Thursday, 15 January 2015
Imitation, they say, is the greatest form of flattery. I’m not sure I necessarily agree entirely; on marking my current class’s assignments I realised you can get too much of a good thing. Or in this case, too much of a bad thing. You would expect that in the age of near-universal interconnectedness when copying your mate’s homework you would at least be able to find an app to select a mate with the correct answers. But no, when you routinely cut and paste your world together why bother going to the trouble of reading it before you print?
This isn’t new of course, but at least back in the days when you had to laboriously copy stuff out by hand there was a faint glimmer of the possibility that you might actually learn, albeit accidentally, some little something while you scribbled out your facsimile on the back seat of the school bus. Now – and for quite some time now – it has become the norm to lift your assignments wholesale off t’internet, secure in the knowledge that hard-worked teachers and lecturers, overwhelmed by the sheer weight of supporting equality and diversity paperwork would cast only the most cursory of glances over your piracy.
But it’s not just students who are seduced by easy-access plagiarism. Aside from that middle east medieval no-go area artists spent centuries knocking out garish reproductions of religious figures until they got bored and started just chucking paint about willy-nilly. Writers, if you accept the thesis that there are only seven basic plots, spend their entire careers re-hashing other people’s work. And in journalism today so fast-paced is the information stream that stories are regularly half-inched, tweaked, presented as ‘news and consigned to history within hours. Nobody notices though because, as the French say, plus ça change, plus c'est la même chose. And so to politics.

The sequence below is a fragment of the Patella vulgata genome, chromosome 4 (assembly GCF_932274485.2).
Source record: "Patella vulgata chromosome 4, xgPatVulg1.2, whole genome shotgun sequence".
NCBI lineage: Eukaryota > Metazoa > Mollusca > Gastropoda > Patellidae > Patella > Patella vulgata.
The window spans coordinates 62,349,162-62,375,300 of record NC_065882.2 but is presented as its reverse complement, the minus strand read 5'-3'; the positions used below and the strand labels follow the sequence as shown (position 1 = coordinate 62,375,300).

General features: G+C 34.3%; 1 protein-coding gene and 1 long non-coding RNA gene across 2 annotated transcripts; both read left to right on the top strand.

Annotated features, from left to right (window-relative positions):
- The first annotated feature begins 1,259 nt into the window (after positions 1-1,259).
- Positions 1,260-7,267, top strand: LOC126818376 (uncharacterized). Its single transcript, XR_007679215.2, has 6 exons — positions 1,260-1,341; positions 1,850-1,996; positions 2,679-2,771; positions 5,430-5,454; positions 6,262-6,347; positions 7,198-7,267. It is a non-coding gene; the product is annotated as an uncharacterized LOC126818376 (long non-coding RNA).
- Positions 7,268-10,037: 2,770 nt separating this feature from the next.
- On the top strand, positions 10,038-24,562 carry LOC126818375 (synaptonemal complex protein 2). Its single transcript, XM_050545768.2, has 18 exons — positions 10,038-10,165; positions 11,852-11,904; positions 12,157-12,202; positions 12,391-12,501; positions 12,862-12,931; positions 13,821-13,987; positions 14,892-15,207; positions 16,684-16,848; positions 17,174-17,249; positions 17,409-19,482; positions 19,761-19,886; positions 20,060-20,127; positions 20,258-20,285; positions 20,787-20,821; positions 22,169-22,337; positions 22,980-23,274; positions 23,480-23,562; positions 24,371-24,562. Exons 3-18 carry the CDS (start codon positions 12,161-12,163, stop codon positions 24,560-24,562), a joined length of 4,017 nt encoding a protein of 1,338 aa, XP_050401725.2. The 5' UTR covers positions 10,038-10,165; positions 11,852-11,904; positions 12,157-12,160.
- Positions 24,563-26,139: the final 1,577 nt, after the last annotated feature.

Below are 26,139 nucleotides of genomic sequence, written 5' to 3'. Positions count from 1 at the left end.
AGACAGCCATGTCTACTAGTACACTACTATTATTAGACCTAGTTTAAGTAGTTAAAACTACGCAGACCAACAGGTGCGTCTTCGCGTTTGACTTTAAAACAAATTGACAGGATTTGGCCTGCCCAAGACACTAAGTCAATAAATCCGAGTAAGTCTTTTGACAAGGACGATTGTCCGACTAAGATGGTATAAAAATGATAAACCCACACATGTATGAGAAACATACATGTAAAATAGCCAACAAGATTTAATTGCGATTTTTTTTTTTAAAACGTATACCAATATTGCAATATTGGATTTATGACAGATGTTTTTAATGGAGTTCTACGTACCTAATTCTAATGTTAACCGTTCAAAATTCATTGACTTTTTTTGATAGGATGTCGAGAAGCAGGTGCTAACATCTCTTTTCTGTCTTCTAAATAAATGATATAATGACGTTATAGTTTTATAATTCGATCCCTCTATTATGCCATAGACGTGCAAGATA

I wonder how many actual, original policies there are? One on immigration, one on health, one on dealing with Johnny Foreigner, one on ‘the economy’ and maybe a few more, here and there, but little of any real innovation or novelty. Nothing new under the sun; no wonder the various parties are loath to broadcast their latest variation on the same old shit; come up with a brave new tagline and before you know it the others have stolen it and sold it as their own. A bit more of this, a bit less of that; when it comes down to it that’s all the choice you have.
The only thing to differentiate between the three Europarties seems to be the skill of their scriptwriters, turning kitchen sink drama into summer blockbuster to get bums into seats. But we’re getting wise to that nowadays. When you watch a crowd-pleasing Hollywood thriller you know who the bad guys are by the actors portraying them and while you may not guess the plot twist you know there’s bound to be one… although when you get to it you wonder why you never saw it coming. Which is why, despite the big studio offerings, it’s the low budget, indie-house Ukip, The Movie which has been creating the buzz so far.
Beautiful British badinage...
But there’s a copycat killer on the loose. In a barely disguised parody, comedian Al Murray has launched FUKP to broadly try and do to Ukip what Ukip has done to the big three. And just as the big three can’t lay a glove on Nigel, the Kippers are powerless to do anything to counter the ‘Fuck Ukip’ party except watch, laugh along if they can bring themselves to and hope that enough people realise what is really going on. But the pub landlord might want to be careful what he wishes for; in deliberately sabotaging Farage, posh boy Alistair Murray, scion of nobility, might well resurrect Labour. Politics - even if it looks new and sounds different you can be assured it's the same old shit.